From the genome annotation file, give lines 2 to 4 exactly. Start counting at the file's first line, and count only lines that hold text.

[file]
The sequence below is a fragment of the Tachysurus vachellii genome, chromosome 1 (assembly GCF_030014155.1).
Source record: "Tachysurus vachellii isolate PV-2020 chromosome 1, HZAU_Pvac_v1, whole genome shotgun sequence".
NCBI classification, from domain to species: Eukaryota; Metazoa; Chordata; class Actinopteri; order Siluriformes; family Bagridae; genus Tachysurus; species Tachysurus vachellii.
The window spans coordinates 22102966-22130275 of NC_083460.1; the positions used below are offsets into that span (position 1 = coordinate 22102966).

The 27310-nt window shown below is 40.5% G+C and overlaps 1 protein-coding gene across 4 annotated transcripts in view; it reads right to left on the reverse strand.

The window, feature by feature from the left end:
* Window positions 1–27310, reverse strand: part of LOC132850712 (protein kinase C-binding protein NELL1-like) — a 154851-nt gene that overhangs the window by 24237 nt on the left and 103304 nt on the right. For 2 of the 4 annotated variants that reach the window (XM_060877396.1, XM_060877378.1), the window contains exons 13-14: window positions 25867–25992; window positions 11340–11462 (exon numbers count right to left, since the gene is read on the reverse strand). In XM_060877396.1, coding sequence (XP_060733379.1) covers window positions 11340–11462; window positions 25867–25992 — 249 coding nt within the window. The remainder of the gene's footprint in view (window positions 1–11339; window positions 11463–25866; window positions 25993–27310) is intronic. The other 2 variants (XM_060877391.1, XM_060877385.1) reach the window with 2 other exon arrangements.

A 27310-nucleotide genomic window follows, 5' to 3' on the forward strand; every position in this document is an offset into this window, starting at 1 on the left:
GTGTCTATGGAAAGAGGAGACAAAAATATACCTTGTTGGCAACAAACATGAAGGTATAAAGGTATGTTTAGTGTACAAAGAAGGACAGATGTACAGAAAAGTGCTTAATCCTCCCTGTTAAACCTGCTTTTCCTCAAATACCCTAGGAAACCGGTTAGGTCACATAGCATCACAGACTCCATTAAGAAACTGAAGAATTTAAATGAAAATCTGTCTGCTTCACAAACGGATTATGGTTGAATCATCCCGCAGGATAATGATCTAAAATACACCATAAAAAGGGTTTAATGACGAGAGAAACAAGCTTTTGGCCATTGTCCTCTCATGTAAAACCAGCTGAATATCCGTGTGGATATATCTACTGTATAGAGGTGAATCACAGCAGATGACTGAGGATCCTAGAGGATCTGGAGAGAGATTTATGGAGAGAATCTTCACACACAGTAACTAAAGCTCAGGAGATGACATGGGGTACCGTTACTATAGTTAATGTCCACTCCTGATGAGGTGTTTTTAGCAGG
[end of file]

Source record: "Tachysurus vachellii isolate PV-2020 chromosome 1, HZAU_Pvac_v1, whole genome shotgun sequence".
NCBI classification, from domain to species: Eukaryota; Metazoa; Chordata; class Actinopteri; order Siluriformes; family Bagridae; genus Tachysurus; species Tachysurus vachellii.
The window spans coordinates 22102966-22130275 of NC_083460.1; the positions used below are offsets into that span (position 1 = coordinate 22102966).